We witness that happening throughout the centuries which follow  until a rudimentary township is established with the arrival of wagons, a small community blossoms  and a church is erected, then more utilitarian, agrarian buildings make their mark along with motorised vehicles which already look a little dilapidated by 1950 A.D..

“And those that paid for it with blood and sweat and tears?
“They ain’t about to give it up.”



Now, this morning, in that self-same settlement, a young man in a backwards baseball cap is being bundled unceremoniously into a police car by a man in his mid-forties wearing a policeman’s uniform. Apparently the boy isn’t welcome on their land. But apparently the arresting officer isn’t legally a lawman. The boy bullishly protests that – according to the Sheriff in Cargill – they’re all squatters. But all the man called Bruce will concede is that they are a closed community, self-sustained, running off the grid, and that he and his two brothers will protect its borders.

Which is where, I believe, we came in.

“Shelly! How goes it?”
“S’all good. Shot me a couple weasels this morning. Looks like you caught one yerself.”



We may well return to assumptions and presumptions anon, but let’s first talk about Tyler Jenkins.

There’s such attention to detail throughout and most especially on the evolution of the hamlet, emerging from scratch like Will Eisner’s DROPSIE AVENUE which you’ll also find within Eisner’s A CONTRACT WITH GOD TRILOGY. As the population of Eisner’s town (and then city) swells, so do its domiciles and I loved the coming and going and repurposing, refashioning of buildings to suit shifting needs.

The Grass Kingdom is far more tightly controlled for it remains rustic with grain silos, water towers, a light aircraft hangar, jetties for mooring small fishing boats and a view of the lake which is to die for.

All of this Tyler Jenkins delivers with a double-page flourish of wet washes which had me gasping out loud. It’s akin to an aerial photograph snapped out of a helicopter, and you can identify individual landmarks seen on previous pages and those you’ll encounter as Bruce drives their unwanted intruder way off their land.



It’s phenomenally well structured too: there’s a horizontal horizon of low-lying, misty blue mountains, but the sandy township itself is held within parallel, diagonal bands of much darker green – trees to the north, the lake to the south – while your eyes are further driven in to its centre from the top, right and bottom-left by the grey asphalt which of course radiates outwards as well. Quite swiftly, in our obdurate young friend’s experience.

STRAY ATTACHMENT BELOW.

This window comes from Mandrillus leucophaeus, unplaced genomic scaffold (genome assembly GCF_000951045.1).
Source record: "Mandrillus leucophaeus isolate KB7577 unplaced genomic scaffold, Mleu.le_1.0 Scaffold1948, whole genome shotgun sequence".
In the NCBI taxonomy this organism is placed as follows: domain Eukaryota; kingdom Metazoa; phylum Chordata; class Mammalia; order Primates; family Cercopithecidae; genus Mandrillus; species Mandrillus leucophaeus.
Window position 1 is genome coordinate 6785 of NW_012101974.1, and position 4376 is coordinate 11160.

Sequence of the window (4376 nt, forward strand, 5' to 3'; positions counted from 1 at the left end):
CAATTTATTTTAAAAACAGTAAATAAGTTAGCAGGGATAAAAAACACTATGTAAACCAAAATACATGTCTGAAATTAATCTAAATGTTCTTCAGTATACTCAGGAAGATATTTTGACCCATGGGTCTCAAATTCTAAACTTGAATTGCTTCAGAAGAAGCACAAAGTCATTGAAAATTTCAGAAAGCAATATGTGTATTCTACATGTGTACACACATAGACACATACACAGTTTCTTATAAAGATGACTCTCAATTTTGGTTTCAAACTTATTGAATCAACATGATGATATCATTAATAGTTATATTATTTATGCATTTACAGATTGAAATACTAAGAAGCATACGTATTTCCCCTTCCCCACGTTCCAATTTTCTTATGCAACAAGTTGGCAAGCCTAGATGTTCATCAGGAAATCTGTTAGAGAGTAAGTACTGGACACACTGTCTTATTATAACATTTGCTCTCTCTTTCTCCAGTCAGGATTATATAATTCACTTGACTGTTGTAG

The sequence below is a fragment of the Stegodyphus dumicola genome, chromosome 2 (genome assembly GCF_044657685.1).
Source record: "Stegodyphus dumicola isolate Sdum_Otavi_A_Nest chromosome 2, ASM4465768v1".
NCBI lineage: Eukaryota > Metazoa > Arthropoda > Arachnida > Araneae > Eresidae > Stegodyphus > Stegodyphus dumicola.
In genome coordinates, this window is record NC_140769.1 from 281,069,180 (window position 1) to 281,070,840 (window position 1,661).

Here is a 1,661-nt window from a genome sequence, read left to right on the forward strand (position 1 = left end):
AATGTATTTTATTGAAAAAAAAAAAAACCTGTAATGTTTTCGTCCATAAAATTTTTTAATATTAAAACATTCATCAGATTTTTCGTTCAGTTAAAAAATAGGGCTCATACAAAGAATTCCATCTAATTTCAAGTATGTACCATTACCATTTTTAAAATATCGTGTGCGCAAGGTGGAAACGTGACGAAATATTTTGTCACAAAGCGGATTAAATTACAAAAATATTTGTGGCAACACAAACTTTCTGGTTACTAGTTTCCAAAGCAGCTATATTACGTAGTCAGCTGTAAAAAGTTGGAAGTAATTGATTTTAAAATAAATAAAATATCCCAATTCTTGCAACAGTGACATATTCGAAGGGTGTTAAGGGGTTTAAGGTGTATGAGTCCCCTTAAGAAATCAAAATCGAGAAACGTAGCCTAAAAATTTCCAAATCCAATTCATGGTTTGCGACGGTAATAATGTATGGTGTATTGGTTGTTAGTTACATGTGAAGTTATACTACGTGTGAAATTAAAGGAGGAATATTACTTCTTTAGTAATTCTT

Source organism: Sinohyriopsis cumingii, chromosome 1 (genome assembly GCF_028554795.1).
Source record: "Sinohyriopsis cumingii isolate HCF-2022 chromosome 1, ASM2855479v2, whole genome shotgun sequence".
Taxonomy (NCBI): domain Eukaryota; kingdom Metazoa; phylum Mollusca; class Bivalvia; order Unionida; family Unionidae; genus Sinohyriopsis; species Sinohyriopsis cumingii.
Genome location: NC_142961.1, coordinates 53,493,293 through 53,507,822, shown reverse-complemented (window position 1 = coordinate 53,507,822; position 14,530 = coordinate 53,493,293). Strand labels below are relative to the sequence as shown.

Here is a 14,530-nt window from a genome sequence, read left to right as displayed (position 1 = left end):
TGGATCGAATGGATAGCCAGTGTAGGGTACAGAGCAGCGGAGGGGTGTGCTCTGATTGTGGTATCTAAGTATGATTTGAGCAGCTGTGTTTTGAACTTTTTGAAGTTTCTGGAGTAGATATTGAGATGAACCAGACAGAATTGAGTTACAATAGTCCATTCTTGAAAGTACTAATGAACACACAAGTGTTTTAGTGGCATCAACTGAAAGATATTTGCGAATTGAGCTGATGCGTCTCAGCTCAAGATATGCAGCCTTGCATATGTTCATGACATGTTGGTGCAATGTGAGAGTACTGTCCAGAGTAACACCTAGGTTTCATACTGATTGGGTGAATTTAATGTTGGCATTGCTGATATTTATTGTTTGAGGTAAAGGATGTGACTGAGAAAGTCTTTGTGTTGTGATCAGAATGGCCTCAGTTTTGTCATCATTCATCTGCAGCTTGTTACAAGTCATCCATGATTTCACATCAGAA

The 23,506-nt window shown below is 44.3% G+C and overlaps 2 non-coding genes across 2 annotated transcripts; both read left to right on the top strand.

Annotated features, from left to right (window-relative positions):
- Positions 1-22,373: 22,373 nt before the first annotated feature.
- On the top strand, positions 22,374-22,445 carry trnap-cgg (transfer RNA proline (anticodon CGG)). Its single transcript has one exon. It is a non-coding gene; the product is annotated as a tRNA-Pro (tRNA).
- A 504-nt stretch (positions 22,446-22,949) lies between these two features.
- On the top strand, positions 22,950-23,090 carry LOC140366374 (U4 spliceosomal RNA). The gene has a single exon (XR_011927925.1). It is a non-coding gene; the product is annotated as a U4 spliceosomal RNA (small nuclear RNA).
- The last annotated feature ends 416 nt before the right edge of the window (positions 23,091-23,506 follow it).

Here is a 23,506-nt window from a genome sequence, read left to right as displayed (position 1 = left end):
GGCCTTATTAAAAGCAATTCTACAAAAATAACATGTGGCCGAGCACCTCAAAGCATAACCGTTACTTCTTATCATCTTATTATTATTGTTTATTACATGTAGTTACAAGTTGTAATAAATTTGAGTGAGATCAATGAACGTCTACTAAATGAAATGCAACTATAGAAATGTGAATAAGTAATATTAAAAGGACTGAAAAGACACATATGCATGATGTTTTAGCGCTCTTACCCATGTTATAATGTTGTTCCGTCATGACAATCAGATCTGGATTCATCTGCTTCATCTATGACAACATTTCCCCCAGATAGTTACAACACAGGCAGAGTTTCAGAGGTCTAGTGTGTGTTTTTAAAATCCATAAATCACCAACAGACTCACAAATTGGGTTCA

Much is made in that car-bound conversation of Robert, Bruce’s older brother, who seems to reign over this closed community like a king – one with a temper and a propensity towards drink. It’s made very clear to the youth that he’s lucky to have been caught by Bruce and not Robert. But all that we see is a tight-lipped man, tired and haggard beyond his years, sat brooding on his porch and staring out to the lake. There follow two free-form pages of quick-fire recollection before three long, comparatively static panels as ochre afternoon becomes a crimson sunset then night.

Then he sees something else.



I mentioned attention to detail, didn’t I? The distant past and present danger will converge most unexpectedly, at which point you may want to rethink.

For a completely different but equally unexpected take on autonomous communities living off the grid, please see Brian Wood and Mack Chater’s woefully underexposed BRIGGS LAND.


Buy Grass Kings vol 1 s/c and read the Page 45 review here

The Singing Rock & Other Brand-New Fairy Tales h/c (£13-99, FirstSecond) by Nathaniel Lachenmeyer & Simini Blocker…

“You have released me from the magic lamp. As a reward, I will grant you three wishes.